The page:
One of the best ways to “get your foot in the door” at a company you would love to work for is to mention a professional connection to one of their current personnel. Here’s how to ask someone to serve as a referral for you and how to drop their name in your cover letter.
Cover Letters for a Transfer or Promotion
When you’ve worked for an employer for a while and know, through both your own impressions and strong performance reviews, that they value your work, it may be time to ask for a promotion or a transfer to a better position.
Be proactive – companies don’t always have upward career tracks, and may not automatically award a promotion unless this is requested.
Inquiry and Networking Letters
Applying to officially advertised positions isn’t the only way to land your dream job. Often opportunities can be discovered through strategic networking; more than one person has been offered a position because they made their availability and interest known to employers who were not actively hiring.
Cover Letter Formats and Templates
Review more examples of professional formats, layouts, and templates to use to apply for jobs, keeping in mind that you should tailor any cover letter template you decide to use as your model to reflect your own circumstances and personality.
Letters Listed by Type of Applicant
The ideal content and format of cover letters depends both upon the type of position they are soliciting and the applicant’s amount of relevant experience. Thus, the cover letter of a seasoned professional will emphasize experience, whereas that of a recent college graduate is best focused upon training and potential. Similarly, a cover letter for a sales position will use more aggressive marketing language than one designed for a social work role. The following cover letter samples are for candidates who are applying for a specific type or level of position.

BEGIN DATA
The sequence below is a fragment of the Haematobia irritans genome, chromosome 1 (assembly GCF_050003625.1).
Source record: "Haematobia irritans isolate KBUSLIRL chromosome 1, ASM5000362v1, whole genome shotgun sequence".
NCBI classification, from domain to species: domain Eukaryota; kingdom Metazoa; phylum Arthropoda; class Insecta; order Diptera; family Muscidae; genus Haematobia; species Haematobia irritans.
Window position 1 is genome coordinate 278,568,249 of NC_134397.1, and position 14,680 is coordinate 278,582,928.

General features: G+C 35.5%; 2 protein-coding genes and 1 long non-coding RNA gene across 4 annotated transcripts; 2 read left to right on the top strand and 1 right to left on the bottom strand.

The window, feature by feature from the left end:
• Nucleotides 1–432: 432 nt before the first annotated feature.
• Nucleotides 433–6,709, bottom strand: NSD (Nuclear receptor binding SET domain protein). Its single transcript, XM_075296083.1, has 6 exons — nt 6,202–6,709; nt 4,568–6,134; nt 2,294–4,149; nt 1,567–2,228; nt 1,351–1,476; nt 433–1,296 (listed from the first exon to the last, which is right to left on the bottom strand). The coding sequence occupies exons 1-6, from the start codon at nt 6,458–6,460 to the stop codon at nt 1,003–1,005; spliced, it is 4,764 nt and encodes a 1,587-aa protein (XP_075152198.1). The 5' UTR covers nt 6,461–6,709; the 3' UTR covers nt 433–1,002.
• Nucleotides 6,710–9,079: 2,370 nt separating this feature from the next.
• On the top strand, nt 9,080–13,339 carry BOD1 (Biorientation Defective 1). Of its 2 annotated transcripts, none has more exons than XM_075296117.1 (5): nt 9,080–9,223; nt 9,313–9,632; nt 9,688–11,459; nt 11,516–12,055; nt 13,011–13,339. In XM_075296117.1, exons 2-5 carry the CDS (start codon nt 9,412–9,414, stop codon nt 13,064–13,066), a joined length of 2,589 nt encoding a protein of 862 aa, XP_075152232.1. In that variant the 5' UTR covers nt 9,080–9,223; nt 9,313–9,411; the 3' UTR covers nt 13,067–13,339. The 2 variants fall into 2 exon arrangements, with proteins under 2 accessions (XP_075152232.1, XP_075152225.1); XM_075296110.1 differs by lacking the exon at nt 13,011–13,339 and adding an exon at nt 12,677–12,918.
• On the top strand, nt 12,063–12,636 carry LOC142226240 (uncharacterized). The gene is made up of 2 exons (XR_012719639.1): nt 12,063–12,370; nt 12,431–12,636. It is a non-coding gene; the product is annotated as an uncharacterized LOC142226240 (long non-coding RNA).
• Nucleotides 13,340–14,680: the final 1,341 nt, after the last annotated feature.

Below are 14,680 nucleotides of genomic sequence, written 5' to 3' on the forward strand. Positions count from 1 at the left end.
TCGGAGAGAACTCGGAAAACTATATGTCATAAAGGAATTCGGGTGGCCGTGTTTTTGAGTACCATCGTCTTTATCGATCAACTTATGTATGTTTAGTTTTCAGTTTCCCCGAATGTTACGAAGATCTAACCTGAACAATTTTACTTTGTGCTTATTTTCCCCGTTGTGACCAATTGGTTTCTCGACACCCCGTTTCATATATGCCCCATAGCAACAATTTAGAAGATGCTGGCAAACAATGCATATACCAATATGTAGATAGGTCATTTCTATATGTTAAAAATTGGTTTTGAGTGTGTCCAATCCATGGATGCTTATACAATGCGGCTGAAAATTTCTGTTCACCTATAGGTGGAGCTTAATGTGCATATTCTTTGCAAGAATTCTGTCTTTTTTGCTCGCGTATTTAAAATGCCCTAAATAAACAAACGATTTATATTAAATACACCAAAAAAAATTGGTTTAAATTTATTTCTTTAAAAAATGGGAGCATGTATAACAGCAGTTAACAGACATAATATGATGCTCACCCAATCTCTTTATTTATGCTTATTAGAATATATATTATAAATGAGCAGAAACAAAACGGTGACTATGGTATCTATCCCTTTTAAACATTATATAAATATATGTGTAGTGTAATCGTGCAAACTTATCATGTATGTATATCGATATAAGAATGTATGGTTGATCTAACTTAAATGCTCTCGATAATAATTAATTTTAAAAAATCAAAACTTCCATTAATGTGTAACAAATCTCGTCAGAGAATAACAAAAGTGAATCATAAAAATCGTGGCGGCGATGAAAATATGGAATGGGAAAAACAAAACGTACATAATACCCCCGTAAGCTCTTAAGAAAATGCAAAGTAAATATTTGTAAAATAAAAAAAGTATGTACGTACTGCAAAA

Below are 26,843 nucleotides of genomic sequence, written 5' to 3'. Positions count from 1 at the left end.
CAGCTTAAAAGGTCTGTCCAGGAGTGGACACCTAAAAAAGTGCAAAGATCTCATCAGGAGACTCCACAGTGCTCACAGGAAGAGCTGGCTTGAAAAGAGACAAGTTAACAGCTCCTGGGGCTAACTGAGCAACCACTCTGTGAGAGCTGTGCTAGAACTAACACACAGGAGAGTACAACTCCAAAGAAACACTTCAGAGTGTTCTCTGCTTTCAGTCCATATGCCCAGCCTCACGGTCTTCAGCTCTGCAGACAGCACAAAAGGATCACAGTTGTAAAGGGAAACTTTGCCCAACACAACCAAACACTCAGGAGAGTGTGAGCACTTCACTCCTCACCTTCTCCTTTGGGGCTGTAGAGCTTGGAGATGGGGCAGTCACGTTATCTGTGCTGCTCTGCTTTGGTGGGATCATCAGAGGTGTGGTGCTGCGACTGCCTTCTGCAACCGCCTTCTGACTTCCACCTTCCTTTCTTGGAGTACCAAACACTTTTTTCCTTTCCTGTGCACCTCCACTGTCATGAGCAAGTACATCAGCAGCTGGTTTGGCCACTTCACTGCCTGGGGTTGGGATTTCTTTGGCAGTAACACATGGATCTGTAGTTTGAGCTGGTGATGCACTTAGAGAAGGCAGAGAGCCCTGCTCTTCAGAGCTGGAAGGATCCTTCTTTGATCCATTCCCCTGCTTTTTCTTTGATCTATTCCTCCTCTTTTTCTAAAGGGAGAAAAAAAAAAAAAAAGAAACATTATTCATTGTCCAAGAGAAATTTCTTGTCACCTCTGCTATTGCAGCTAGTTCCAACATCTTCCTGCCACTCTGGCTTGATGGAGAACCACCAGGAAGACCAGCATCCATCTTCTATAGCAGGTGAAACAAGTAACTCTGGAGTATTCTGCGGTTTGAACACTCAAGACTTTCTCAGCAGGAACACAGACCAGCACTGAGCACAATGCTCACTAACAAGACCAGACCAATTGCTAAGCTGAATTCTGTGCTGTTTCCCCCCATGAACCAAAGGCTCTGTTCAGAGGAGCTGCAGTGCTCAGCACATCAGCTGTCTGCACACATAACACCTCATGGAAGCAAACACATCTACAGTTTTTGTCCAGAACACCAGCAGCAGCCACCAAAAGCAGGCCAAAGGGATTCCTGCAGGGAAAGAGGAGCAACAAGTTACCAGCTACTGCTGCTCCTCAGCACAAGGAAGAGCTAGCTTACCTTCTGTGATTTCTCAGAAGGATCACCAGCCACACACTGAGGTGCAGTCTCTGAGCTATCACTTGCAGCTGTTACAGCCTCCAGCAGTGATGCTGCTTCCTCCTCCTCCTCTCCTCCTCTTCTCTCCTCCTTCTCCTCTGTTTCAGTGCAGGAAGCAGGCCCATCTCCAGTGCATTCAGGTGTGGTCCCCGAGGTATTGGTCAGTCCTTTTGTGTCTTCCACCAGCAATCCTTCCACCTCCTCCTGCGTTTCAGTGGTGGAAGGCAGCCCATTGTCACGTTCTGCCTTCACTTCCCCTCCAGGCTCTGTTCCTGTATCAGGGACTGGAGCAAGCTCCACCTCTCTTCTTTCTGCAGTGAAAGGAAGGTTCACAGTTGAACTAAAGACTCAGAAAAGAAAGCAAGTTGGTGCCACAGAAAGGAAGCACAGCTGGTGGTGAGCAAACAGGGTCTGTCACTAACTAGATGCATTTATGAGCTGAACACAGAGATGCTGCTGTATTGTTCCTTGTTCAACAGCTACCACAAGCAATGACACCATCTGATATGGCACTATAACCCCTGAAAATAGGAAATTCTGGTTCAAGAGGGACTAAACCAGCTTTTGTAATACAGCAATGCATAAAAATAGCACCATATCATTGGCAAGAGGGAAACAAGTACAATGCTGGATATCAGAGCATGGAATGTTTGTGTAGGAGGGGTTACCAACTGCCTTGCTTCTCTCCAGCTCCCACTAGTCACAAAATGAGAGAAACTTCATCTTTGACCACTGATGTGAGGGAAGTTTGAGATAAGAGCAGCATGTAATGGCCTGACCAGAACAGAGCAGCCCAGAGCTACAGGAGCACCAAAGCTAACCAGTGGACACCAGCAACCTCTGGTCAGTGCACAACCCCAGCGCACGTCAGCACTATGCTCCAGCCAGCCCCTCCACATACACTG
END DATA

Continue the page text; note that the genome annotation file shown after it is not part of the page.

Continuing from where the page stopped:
Tips for Writing a Cover Letter
Watch Now: 9 Cover Letter Mistakes to Avoid
Tailor each letter to the job. It takes a little extra time, but be sure to write a unique cover letter for each job. Your cover letter should be specific to the position you are applying for, relating your skills and experiences to those noted in the job posting. Here’s how to write a cover letter in 5 easy steps.
Use keywords. One useful way to tailor your letter to the job is to use keywords from the job posting. Circle any words from the job posting that seem critical to the job, such as specific skills or qualifications. Try to use some of these words in your letter. This way, at a glance, the employer can see that you match the requirements of the job.
Explain how you will add value. Think of concrete ways to prove you will add value to the company. Include examples of specific accomplishments from previous jobs. For example, if you helped reduce turnover by 10% at your last company, or implemented a filing strategy that reduced file errors by 15%, include this information. Try to quantify your successes when possible to clearly demonstrate how you could add value at the company.
Show your personality. Your cover letter doesn't have to be boring. Taking some time to showcase your personality and how it will be an asset to the employer can help your application get noticed.
Look at cover letter samples. Check out a few sample cover letters before writing your own. Samples will give you an idea of what information to include in your cover letter, and how to format the letter. However, never simply copy and paste a sample cover letter. Change the letter to fit your specific skills and experiences, and to target the job you are applying for.
Edit, edit, edit. Your cover letter is your first, and best, chance to sell the hiring manager on your candidacy for employment, so make sure it's perfect. Read through your letter, proofreading it for any spelling or grammar errors. Ask a friend, family member, or career counselor to read it as well. You want to make sure the letter is polished before submitting it.
What Else You Need to Know: How to Write a Cover Letter in 5 Easy Steps